CHAPTER 1 Preserving Issues for Appeal

JurisdictionUnited States


Preserving Issues for Appeal

1-1 Introduction

The best way to think about preservation in the trial court is not to memorize a long list of technical requirements for every situation that can arise before, during, and after trial. That list will be covered in this chapter, and you can use this or other materials as a reference. But the best way to prepare for preservation decisions in the heat of battle is to understand the philosophical underpinnings of preservation practice, as well as the basic contours for preservation procedure. Those alone will provide the information you need in the great majority of situations.

The rules regarding preservation are not designed to weed out the unwary and unprepared so that only the smartest and most prepared lawyers qualify for the privilege of arguing a point on appeal. Rather, they reflect an understanding that appeals are expensive and time-consuming for litigants and for the court system, and second trials after remand are even more so. The time and expense of a retrial can be saved by rules that require lawyers to call problems to the attention of the trial court that can be taken care of in a first trial, in a manner and at a time when the court can correct the problem before it is too late for there to be a meaningful remedy.

1-2 Requirements of Preservation

In order to accomplish that goal, lawyers are required to do four things to preserve a point for appellate review:

(1) Make a complaint to the trial court by request, objection, or motion, on the record;
(2) Make the complaint in a timely fashion, so that the trial court can correct any error before it is too late;
(3) State the grounds for the complaint with sufficient specificity to make the trial court aware of the exact complaint; and
(4) Obtain a ruling from the trial court, on the record, so that it is clear that the trial court was made aware of the complaint and responded. 1

Each of these requirements merits further discussion.

1-2:1 Complaint Made to Trial Court by Request, Objection, or Motion

A lawyer must do something to bring to the trial court's attention that an error has, or is about to, occur. The vehicle for raising that complaint depends on the circumstances, and courts are becoming increasingly lenient about which vehicle is used, as long as counsel does something to put the trial court on notice of a complaint.

Generally, a request is appropriate when a party wants to do or ask for something, such as requesting a change of venue, requesting a jury, requesting a jury shuffle, or requesting that their version of a jury question be submitted. An objection is a complaint about something that is going on before or during a trial, such as an objection to a summary-judgment affidavit, an objection to a biased venire member being seated on the jury, an objection to an improper question asked of a witness, an objection to a piece of evidence being offered, or an objection to a proposed judgment. A motion asks for legal relief, such as a motion for sanctions, a motion for summary judgment, a motion to strike a witness, a motion for directed verdict, or a motion for entry of judgment.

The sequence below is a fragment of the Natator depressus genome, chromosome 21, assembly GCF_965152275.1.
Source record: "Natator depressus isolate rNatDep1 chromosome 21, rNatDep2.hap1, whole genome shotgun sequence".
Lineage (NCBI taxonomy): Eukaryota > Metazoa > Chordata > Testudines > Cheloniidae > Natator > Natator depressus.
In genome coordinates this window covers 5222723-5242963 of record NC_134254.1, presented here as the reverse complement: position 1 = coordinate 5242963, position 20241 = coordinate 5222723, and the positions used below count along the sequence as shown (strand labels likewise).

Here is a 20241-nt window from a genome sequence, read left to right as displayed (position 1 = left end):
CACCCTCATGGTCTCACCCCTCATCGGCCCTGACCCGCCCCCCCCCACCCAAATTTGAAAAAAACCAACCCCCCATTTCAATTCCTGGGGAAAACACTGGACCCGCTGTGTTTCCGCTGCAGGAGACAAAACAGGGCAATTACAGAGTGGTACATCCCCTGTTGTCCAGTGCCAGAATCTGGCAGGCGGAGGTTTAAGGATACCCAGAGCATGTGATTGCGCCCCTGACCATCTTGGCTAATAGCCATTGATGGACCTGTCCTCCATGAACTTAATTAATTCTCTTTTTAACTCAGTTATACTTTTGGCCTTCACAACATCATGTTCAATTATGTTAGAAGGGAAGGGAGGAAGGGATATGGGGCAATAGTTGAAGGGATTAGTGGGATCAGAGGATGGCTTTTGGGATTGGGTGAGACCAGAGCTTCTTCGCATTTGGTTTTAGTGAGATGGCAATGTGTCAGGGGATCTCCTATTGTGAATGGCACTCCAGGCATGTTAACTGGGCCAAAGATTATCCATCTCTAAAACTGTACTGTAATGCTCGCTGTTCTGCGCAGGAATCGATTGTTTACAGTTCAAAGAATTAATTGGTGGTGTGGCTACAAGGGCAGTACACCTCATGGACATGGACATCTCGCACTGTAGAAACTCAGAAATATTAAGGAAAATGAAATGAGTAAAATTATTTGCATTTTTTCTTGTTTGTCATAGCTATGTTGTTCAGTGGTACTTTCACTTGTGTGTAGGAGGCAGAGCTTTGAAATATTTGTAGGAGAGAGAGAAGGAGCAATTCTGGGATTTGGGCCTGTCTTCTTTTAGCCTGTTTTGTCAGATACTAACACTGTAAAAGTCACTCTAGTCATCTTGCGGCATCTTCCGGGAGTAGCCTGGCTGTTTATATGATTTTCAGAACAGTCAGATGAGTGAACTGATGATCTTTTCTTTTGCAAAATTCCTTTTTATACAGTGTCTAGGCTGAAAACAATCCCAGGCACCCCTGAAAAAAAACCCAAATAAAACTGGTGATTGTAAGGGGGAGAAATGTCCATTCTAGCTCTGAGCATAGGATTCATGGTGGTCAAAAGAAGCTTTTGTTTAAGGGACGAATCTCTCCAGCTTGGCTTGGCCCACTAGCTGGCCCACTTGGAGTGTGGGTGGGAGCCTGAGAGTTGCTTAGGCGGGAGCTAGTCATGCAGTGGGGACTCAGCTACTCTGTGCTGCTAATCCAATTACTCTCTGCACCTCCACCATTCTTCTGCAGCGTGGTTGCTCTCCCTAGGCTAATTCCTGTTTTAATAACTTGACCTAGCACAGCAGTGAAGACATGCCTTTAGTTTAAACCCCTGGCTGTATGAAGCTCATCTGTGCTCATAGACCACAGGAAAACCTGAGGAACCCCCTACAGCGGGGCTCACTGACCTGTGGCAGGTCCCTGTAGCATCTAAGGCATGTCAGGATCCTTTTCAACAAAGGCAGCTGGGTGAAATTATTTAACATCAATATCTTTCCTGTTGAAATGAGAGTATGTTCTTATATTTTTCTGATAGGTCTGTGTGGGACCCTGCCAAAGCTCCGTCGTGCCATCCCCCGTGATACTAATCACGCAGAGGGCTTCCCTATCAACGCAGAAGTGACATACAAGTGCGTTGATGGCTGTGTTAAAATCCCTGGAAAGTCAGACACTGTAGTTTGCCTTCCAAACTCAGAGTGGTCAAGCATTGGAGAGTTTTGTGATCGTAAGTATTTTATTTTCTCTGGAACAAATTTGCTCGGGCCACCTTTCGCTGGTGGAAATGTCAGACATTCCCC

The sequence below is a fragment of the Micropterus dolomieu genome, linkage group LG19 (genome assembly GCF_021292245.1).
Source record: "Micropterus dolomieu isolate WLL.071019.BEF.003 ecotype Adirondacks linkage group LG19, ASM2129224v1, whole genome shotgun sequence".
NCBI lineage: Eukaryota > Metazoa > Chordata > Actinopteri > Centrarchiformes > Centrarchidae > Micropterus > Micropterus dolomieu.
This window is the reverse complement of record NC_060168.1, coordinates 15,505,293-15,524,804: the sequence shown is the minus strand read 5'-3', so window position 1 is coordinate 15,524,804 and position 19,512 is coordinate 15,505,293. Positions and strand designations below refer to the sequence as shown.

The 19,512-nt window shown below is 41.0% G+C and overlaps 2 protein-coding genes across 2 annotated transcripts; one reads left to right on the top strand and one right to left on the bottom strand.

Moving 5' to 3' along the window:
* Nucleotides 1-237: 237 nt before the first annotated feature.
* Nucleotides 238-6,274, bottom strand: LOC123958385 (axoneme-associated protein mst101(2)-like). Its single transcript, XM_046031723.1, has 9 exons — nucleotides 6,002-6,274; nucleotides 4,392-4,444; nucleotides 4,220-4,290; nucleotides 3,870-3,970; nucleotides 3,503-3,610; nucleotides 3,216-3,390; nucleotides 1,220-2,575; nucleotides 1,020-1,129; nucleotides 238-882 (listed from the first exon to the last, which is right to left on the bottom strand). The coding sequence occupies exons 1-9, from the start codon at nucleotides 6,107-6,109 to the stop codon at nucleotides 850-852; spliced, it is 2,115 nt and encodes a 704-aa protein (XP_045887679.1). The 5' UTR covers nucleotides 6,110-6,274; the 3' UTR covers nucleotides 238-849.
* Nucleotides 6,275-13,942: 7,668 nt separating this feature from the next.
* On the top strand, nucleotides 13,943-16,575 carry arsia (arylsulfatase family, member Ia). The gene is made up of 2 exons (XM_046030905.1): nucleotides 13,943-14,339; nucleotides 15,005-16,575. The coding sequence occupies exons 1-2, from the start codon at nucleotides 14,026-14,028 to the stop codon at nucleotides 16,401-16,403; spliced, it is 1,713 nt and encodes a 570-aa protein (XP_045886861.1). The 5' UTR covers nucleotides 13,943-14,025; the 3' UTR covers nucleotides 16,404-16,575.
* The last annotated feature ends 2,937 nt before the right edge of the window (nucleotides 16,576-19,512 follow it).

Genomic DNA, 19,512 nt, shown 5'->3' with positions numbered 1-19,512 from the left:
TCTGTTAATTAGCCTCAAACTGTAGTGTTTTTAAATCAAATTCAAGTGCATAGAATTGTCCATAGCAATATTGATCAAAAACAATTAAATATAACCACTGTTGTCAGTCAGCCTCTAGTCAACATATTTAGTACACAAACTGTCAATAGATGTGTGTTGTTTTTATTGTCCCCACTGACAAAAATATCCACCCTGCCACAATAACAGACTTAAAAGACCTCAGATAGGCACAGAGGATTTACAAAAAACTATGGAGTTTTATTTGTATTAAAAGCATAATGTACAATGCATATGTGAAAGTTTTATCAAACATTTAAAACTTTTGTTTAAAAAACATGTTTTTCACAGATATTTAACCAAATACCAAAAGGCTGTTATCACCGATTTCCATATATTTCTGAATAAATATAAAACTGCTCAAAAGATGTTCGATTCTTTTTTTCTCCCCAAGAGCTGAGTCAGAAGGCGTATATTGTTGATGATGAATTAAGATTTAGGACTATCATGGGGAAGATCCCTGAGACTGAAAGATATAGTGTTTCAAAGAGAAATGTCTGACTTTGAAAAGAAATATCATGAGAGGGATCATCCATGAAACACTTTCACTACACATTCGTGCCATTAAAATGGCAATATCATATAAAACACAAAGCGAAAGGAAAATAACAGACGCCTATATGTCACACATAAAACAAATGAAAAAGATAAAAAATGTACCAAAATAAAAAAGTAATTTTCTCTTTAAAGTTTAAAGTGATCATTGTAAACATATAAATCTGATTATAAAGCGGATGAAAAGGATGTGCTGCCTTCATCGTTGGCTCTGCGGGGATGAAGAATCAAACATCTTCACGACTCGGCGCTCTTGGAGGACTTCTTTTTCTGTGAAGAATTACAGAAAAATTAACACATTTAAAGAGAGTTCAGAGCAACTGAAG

Additionally, the request, objection, or motion must appear in the record. If it can be filed in writing, and requested to be included in the Clerk's Record on appeal, that is usually sufficient. If it is an oral request, objection, or motion, the lawyer should make sure that a court reporter is present, that the proceedings are being recorded, and that the transcription of that part of the proceedings is included in the Reporter's Record on appeal. As far as the appellate court is concerned, if it does not appear in the Clerk's Record or the Reporter's Record, it did not happen, and the argument or error is not preserved.

1-2:2 Timely Complaint

Although the "timeliness" requirement is somewhat obscured in Texas Rule of Appellate Procedure 33.1(a), appearing simply as the one-word adjective "timely" preceding the series "request, objection, or motion," it is important enough to merit recognition as a separate element of preservation. In most situations, a complaint must be made before the objectionable event occurs, or at least immediately after it has happened, but certainly before the trial train has moved inexorably past the station. If not, even an otherwise proper objection will be considered waived.

This principle is best illustrated through examples, each of which is addressed in greater detail and supported by citations to case law later in this chapter:

• In voir dire an objection to the failure to strike a venire member for cause must occur before the jury is seated and the remainder of the venire is dismissed. At that point it becomes impossible for the court to correct the mistake by striking the juror and seating another member of the venire.